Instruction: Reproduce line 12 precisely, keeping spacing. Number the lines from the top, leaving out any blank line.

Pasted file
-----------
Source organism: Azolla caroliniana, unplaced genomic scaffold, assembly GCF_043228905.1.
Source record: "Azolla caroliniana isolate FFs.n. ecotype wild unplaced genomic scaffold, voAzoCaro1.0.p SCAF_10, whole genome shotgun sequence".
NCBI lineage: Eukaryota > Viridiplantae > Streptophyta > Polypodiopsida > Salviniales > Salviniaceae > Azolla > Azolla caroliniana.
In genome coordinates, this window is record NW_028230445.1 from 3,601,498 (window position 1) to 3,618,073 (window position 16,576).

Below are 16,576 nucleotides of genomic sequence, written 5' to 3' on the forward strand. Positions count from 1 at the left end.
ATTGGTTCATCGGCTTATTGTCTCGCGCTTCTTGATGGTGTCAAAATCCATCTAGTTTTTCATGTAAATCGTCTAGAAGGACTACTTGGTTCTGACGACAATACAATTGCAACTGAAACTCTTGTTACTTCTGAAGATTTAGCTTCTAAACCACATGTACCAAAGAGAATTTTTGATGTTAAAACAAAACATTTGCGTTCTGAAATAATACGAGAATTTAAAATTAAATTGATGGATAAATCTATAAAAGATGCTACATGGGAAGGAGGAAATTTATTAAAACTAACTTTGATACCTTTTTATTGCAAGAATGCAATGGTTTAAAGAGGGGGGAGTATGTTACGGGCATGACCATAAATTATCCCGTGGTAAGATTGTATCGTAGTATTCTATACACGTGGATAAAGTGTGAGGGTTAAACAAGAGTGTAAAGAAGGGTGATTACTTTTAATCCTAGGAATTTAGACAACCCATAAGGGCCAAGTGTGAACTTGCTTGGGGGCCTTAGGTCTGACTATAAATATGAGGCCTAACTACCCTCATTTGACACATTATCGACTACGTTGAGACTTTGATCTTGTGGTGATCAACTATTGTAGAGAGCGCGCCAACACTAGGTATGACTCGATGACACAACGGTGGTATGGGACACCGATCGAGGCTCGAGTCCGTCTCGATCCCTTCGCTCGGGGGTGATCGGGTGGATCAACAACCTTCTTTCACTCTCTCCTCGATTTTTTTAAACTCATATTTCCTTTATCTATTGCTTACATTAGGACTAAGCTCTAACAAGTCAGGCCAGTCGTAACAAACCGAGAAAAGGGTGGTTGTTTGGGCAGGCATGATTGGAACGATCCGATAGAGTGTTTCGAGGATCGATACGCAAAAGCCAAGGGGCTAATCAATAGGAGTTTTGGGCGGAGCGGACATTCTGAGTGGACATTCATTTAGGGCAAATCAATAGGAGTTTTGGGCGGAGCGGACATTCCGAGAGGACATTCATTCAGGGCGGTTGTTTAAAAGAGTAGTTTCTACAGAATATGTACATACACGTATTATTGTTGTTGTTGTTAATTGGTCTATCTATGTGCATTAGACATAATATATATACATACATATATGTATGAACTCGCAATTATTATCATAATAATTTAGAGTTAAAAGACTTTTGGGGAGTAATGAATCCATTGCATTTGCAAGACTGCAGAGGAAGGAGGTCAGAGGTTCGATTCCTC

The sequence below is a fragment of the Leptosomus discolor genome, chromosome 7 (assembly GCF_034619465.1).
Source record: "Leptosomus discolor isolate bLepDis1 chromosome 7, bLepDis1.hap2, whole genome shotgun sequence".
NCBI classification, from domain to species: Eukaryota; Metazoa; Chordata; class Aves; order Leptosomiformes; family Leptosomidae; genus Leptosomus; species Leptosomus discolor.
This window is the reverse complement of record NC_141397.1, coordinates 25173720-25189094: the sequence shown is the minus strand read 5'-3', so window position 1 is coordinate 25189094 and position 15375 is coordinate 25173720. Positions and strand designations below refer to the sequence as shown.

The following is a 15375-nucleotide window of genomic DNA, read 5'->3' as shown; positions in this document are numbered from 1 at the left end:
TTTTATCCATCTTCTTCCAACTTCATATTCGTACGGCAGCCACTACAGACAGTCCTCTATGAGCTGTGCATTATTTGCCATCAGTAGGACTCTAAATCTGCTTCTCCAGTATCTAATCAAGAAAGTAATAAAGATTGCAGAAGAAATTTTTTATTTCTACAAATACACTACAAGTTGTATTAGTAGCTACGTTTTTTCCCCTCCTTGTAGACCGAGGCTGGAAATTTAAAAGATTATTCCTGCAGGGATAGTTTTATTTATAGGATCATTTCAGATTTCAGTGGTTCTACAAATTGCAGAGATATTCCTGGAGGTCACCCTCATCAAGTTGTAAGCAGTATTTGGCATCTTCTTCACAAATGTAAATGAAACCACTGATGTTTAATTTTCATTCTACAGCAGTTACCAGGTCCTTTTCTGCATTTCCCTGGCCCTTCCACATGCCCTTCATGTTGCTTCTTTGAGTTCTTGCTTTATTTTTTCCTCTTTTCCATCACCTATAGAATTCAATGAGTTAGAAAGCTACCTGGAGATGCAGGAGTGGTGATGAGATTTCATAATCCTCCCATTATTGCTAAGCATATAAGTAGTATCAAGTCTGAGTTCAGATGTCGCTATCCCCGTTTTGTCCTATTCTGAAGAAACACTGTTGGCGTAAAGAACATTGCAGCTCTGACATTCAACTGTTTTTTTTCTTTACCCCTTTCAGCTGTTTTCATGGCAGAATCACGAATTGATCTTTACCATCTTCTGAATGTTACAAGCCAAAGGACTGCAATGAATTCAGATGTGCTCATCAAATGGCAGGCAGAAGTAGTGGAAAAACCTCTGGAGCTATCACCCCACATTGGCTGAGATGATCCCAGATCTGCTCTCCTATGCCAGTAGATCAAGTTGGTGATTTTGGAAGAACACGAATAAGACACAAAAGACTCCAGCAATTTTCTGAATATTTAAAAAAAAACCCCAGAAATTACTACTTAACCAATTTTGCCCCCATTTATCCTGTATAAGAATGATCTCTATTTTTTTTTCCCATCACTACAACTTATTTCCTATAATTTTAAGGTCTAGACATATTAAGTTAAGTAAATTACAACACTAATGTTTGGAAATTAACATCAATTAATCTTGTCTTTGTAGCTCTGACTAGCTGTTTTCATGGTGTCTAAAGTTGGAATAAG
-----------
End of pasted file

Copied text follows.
TTTTATCCATCTTCTTCCAACTTCATATTCGTACGGCAGCCACTACAGACAGTCCTCTATGAGCTGTGCATTATTTGCCATCAGTAGGACTCTAAATCTGCTTCTCCAGTATCTAATCAAGAAAGTAATAAAGATTGCAGAAGAAATTTTTTATTTCTACAAATACACTACAAGTTGTATTAGTAGCTACGTTTTTTCCCCTCCTTGTAGACCGAGGCTGGAAATTTAAAAGATTATTCCTGCAGGGATAGTTTTATTTATAGGATCATTTCAGATTTCAGTGGTTCTACAAATTGCAGAGATATTCCTGGAGGTCACCCTCATCAAGTTGTAAGCAGTATTTGGCATCTTCTTCACAAATGTAAATGAAACCACTGATGTTTAATTTTCATTCTACAGCAGTTACCAGGTCCTTTTCTGCATTTCCCTGGCCCTTCCACATGCCCTTCATGTTGCTTCTTTGAGTTCTTGCTTTATTTTTTCCTCTTTTCCATCACCTATAGAATTCAATGAGTTAGAAAGCTACCTGGAGATGCAGGAGTGGTGATGAGATTTCATAATCCTCCCATTATTGCTAAGCATATAAGTAGTATCAAGTCTGAGTTCAGATGTCGCTATCCCCGTTTTGTCCTATTCTGAAGAAACACTGTTGGCGTAAAGAACATTGCAGCTCTGACATTCAACTGTTTTTTTTCTTTACCCCTTTCAGCTGTTTTCATGGCAGAATCACGAATTGATCTTTACCATCTTCTGAATGTTACAAGCCAAAGGACTGCAATGAATTCAGATGTGCTCATCAAATGGCAGGCAGAAGTAGTGGAAAAACCTCTGGAGCTATCACCCCACATTGGCTGAGATGATCCCAGATCTGCTCTCCTATGCCAGTAGATCAAGTTGGTGATTTTGGAAGAACACGAATAAGACACAAAAGACTCCAGCAATTTTCTGAATATTTAAAAAAAAACCCCAGAAATTACTACTTAACCAATTTTGCCCCCATTTATCCTGTATAAGAATGATCTCTATTTTTTTTTCCCATCACTACAACTTATTTCCTATAATTTTAAGGTCTAGACATATTAAGTTAAGTAAATTACAACACTAATGTTTGGAAATTAACATCAATTAATCTTGTCTTTGTAGCTCTGACTAGCTGTTTTCATGGTGTCTAAAGTTGGAATAAG